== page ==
Science Behind Variety in Cardiac Training
posted on March 6, 2023
It is easy to become stagnant in your training. No matter your goals, there are pros and cons to everything you do inside or outside of the gym. I want to do my best today to give you some basic science to different styles and variations in training. Let’s look mainly at heart health, as this topic could go on for hours, and I am not that entertaining of a writer.
Resistance Training for Heart Health.
Resistance training when it comes to heart health is often misunderstood. Lifting and heavy lifting can do an amazing job in helping reduce cardiovascular disease. Too often, people assume that heart health is only about cardio, and we will get into these benefits later, but it is important to understand how resistance training can also aid in cardiovascular fitness.
The science on this topic is pretty clear. We know that when one does resistance training, the left ventricle will become thicker and stronger. This means that the heart has the ability to pump harder. However, with any benefit, there is also a down side. As the ventricle becomes stronger, it does not necessarily hold more blood. This means that in strong individuals, the heart has the ability to pump more blood by emptying the left ventricle with a more powerful contraction. This results in increased stroke volume. With stroke volume being the amount of blood pumped form the left ventricle per beat.
In addition to the increase in stroke volume, resistance training can increase blood pressure to extreme levels. This may sound like a bad thing, yet in an acute sense this is a great thing. Squatting tends to show the greatest increase in blood pressure, with numbers over 300/200. This is great news for these vessels that are under this extreme acute load because it allows adaptation in many ways. Firstly, it can make the vessels more pliable. And secondly, it can help clean these vessels of the junk that creates issues. Yes, I know that last sentence was very scientific. Just trust me it’s good.
Cardio/Conditioning for Heart Health.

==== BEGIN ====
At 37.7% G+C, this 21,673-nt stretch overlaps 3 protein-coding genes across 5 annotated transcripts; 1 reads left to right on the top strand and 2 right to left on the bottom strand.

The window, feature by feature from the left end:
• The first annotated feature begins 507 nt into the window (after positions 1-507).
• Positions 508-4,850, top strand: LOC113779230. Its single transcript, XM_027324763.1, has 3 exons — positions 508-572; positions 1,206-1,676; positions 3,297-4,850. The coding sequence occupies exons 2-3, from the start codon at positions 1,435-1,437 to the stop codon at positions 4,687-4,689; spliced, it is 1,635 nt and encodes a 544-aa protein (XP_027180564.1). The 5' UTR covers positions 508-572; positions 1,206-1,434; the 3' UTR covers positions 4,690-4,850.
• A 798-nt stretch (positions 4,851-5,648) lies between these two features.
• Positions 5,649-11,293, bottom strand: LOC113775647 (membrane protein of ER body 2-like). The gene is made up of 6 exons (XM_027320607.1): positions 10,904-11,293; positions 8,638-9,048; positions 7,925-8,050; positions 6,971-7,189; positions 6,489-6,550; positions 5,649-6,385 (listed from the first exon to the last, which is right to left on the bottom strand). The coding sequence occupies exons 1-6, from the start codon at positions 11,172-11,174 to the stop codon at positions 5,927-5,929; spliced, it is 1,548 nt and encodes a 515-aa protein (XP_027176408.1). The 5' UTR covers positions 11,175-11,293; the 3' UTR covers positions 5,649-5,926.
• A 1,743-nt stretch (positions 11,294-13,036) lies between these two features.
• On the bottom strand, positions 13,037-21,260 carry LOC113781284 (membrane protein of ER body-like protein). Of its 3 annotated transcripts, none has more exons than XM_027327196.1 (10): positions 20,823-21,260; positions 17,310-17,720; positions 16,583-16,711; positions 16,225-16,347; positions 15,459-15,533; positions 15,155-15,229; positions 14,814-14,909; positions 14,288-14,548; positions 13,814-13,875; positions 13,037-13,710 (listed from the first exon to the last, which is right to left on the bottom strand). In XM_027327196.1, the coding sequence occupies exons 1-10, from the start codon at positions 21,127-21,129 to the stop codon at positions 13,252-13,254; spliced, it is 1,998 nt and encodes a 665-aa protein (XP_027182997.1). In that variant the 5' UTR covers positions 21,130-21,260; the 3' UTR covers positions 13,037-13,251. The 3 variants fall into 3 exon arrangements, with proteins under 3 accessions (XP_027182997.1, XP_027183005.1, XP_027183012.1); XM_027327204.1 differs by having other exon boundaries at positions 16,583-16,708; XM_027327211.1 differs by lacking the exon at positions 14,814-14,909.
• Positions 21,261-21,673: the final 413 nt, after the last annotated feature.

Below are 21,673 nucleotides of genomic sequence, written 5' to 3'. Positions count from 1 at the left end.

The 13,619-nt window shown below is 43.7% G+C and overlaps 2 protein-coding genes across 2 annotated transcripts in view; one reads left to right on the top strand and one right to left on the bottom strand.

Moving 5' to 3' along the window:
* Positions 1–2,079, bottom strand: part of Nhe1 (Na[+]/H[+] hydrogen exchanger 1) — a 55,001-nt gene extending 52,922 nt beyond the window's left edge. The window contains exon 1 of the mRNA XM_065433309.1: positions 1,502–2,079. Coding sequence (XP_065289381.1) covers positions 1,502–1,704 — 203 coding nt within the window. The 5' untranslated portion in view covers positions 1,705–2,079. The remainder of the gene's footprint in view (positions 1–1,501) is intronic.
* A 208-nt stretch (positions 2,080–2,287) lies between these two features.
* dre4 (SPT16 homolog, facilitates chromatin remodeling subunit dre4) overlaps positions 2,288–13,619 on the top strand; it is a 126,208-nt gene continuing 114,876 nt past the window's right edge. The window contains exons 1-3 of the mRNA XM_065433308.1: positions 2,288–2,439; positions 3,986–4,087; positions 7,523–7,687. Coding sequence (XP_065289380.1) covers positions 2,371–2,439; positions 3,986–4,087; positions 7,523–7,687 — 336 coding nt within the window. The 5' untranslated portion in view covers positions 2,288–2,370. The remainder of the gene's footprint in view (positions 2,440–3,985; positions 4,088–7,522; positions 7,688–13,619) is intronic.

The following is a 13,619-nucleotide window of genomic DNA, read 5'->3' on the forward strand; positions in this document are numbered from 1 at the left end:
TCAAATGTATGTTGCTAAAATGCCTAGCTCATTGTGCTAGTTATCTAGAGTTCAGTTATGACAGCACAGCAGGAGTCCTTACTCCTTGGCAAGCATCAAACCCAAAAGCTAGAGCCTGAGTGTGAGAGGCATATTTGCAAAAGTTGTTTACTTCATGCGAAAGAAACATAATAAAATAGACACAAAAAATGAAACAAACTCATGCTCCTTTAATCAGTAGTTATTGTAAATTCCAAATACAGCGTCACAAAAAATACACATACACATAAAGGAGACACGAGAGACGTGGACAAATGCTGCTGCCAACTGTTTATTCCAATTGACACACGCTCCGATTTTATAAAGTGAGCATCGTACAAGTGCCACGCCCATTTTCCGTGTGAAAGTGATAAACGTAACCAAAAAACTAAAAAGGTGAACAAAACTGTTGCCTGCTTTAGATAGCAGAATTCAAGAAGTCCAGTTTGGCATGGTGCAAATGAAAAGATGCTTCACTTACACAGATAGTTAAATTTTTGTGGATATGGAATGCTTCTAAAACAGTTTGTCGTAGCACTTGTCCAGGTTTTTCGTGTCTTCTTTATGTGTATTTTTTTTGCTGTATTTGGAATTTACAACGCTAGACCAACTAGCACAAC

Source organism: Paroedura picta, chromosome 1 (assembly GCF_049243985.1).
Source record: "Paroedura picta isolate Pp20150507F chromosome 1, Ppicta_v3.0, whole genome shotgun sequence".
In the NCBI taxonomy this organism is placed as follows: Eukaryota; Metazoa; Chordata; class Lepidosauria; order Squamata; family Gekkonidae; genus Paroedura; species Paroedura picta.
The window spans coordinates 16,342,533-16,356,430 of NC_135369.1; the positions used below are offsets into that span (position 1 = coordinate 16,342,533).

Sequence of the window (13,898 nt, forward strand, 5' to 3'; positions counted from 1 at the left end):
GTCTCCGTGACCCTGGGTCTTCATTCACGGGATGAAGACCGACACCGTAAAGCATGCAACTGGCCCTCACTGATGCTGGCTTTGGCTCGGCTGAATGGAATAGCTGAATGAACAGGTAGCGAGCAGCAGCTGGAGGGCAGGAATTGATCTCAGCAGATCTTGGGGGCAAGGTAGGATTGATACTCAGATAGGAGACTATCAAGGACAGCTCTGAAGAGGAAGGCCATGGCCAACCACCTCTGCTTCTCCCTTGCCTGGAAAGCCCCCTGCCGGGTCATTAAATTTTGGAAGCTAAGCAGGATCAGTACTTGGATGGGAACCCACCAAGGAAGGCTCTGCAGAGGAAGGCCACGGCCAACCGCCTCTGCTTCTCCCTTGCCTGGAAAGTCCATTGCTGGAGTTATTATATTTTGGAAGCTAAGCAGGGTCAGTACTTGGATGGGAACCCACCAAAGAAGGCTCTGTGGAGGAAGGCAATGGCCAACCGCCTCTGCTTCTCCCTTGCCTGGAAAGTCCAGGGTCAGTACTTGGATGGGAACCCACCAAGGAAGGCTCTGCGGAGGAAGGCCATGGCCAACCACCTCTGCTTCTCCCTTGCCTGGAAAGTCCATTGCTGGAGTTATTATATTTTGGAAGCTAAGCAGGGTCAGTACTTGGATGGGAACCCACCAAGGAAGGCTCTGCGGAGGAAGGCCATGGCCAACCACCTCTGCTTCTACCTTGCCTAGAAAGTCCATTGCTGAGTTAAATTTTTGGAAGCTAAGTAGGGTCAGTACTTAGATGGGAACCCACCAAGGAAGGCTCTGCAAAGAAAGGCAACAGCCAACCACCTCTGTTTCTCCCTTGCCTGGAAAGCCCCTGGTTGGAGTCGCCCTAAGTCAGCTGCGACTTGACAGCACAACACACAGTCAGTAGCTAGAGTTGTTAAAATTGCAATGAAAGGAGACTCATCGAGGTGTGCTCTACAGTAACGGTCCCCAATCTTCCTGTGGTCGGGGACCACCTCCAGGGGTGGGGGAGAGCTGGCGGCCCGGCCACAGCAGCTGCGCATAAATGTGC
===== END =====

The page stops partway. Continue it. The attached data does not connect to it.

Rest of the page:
I am sure everyone has heard how this is important. Heart health and cardio are linked together like peanut butter and jelly. Kenneth Cooper wrote the book, “Aerobics” in 1968 and since then, the answer to all things heart related is Cardio workouts. While this book makes some great points, it is still from its time and is a bit solipsistic. What should be taken from the book is that cardio is rarely a bad thing to do. But what type?
HIIT or High Intensity Interval Training is great to stress the heart. I believe that everyone should stress their heart intensely once or twice a week. This type of training is similar in its adaptations to resistance training. While HITT is great, it can be overdone and does create a lot more stress for all parts of the body.
LSD or Long Slow Distance training has been referred to as Zone 2 training. In simple terms, this is keeping your heart rate at a controlled pace for longer durations. With this tyoe of training, you can track it based on heart rate (try to stay under 140) or just try to have a conversation during exercise. For example, if you can’t talk then it’s too fast, and you should slow down.
The biggest adaptation from LSD training is an increase in stroke volume due to an increase in volume that the left ventricle can hold. This is where stretching of the left ventricle occurs to make more room for blood. This will add to stroke volume, and if you do this in conjunction with increasing the strength of the left ventricle, then you will be a blood pumping machine.
LSD training can be done with walking, biking, hiking, jogging, or an any machine. Again, the key is to just keep the heart rate elevated for 20-60 minutes and you’ll reap the benefits.
After all of that, I’ll finish with this basic set up to your cardiac output training. Do LSD training 2-3 days a week for 30-60 minutes. Do your strength training 3 days a week for an hour. Lastly, add some HIIT training in 2 days a week, with focusing on just getting that heart rate over or at 90-%.